Tesla Inc. has lowered its Model S and X prices in the US for the third time this year to support declining demand for its iconic electric vehicles.
Tesla CEO Elon Musk has pledged to track volume rather than profit margins. The Model S sedan, known as the company’s flagship, will now be available at a starting price of $84,990, a $5,000 discount from last month’s price. Likewise, the Model X will be available at a starting price of $94,990, with a $5,000 discount.
The discounts come as the auto industry struggles with high inflation and rising interest rates that are making new vehicle purchases increasingly costly. Tesla, which sells its vehicles directly to consumers, regularly makes fine adjustments to its sales prices. The electric vehicle giant currently manufactures the Model S, X, 3 and Y.
“Price really matters. I think there are a lot of people who want to buy a Tesla vehicle but can’t afford it. So these price changes really make a difference to the average consumer,” Musk said at the company’s January earnings call meeting.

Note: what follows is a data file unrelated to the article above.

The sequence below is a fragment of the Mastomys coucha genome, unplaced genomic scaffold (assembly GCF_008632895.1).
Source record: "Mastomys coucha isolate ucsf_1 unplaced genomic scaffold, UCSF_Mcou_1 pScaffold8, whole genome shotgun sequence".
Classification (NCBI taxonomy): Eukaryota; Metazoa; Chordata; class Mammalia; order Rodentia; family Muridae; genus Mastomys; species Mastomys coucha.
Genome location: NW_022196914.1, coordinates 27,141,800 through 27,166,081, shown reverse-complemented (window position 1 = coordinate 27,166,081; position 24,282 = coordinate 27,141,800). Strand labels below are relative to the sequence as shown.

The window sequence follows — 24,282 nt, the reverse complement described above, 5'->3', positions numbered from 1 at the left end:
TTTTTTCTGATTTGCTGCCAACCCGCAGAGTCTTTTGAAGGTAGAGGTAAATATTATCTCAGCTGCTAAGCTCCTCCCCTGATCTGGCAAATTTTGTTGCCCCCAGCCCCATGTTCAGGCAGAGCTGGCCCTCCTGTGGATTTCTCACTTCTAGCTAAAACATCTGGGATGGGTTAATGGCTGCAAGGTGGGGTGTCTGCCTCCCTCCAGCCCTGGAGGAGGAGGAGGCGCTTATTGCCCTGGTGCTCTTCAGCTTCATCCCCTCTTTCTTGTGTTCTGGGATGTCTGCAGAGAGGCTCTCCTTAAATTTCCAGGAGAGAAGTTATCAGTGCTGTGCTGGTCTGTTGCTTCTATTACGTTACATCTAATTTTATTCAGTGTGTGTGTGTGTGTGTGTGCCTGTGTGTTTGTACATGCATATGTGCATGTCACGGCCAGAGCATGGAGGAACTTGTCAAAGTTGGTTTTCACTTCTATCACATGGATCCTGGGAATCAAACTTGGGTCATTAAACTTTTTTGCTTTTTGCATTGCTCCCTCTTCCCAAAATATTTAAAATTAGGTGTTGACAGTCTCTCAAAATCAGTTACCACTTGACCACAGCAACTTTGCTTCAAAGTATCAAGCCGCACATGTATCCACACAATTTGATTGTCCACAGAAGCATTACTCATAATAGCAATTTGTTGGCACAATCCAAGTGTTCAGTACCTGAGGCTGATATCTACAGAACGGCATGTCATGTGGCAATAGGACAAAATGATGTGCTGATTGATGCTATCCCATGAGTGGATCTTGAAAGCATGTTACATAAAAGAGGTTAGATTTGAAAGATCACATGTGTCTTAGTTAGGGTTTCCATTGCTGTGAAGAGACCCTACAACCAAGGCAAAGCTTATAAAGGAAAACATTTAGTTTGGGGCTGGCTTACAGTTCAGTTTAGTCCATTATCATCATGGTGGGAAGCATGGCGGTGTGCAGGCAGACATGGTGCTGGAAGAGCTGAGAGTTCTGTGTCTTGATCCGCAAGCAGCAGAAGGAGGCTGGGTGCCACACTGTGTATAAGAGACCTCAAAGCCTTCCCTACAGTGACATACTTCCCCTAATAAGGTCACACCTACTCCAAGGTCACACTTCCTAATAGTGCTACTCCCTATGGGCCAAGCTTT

Although Tesla delivered 422,875 vehicles worldwide in the first quarter of the year, only 10,695 of them were S and X models.
According to Tesla’s website, it slashed the price of Model 3 sedans and Model Y sports cars by $1,000 and $2,000, and lowered the starting prices of the two models to $41,990 and $49,900. It also added a new version of the entry-level Model Y.
The US automaker, which lowered prices in China earlier this year, triggered a price war in the world’s largest new-energy vehicle market. Tesla shipped a total of 88,869 vehicles from its Shanghai factory in March, according to preliminary data released Tuesday by the China Passenger Car Association.
A significant price disparity remains for vehicles manufactured in China, where a basic Model 3 starts at 229,900 yuan ($33,400) and a Model Y starts at 261,900 yuan ($38,086).
As Tesla continues to outpace other automakers in global electric vehicle sales, analysts at BloombergNEF and Berkshire Hathaway predict the company is facing tougher competition than ever from China’s BYD and will be challenged.
It is assessed that Tesla will need to increase its pace to continue growing at the rates investors are used to. The company achieved an annual average increase of 50 percent in vehicle deliveries last year. under remained and instead grew by 40 percent. In the first quarter, the growth rate decreased to 36 percent.